A classic need I’ve come across a bunch of times is people wanting to store various counters like user ratings or view counters in EPiServer CMS. Up till CMS 5 they’ve been left with a few choices:
- Install EPiServer Community it has both features. Not a bad idea, but kinda overkill if all you need is a simply 5-star rating mechanism.
- Have a property on a page to keep count. I wouldn’t really consider this option at all, due to performance implications in all the frequent publishing – but I have seen people attempt this solution
- Use a custom database – or database table to keep track of the data
- Use the old ‘secret’ data store – or pretend that the data is an xform – even though it really isn’t.
I even did a blog post some time ago where I made a sample implementation of a view counter wrapped in a disguised custom table.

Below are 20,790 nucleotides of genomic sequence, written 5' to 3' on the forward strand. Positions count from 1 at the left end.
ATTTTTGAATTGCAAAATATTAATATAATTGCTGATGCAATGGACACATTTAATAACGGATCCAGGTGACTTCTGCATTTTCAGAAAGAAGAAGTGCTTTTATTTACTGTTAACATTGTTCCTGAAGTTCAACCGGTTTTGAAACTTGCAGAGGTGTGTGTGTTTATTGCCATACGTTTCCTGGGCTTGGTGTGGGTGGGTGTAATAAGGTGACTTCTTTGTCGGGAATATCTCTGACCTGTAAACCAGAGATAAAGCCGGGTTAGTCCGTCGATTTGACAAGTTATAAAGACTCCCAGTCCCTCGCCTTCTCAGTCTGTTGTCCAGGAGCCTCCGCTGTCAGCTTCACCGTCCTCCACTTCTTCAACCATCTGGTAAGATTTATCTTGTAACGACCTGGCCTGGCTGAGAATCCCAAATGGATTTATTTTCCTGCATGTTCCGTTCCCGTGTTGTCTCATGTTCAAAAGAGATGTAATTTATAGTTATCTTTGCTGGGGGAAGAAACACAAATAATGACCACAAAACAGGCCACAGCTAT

Well. In EPiServer CMS 6 Dynamic Data Store comes to the rescue. And it’s really awesome…
So, naturally, as soon as I could get my hand on a CTP with the Dynamic Data Store I jumped right into building a simple rating mechanism.
I implemented it as a couple of extension methods, that can extend either a PageData object – or just the PageBase, making them easy to use on an existing asp.net form or user control.
I created a class to hold my data. Essentially my data will be 2 integers – A sum of all ratings and a count of how many has rated.
The data store I am going to use will be really basic – just a list of the Rating objects as described above. To really speed it up, I decided to “cheat” a little and ensure that the Identity of each rating item corresponds to the Guid of the page it’s on. That way I don’t have to search through unindexed data to every time I need to list or rate a page, but rather just load it from a Guid Id. To show a rate I create the data store (with a setting to make sure we use an existing store instead of creating a new, if one does exist).
For storing a rate, we check if it’s the first time the page is rated – and in that case create a new Rating object.
And we simply save the object back to the DDS.
On top of that I simply add a couple of overloads:
And we are ready to rumble :-)
To test it, I made a user control that I put on various page types, which is so simple in code, yet so ugly in design that I’m not even going to share the code for it. But it worked! And total code-time = 15 min.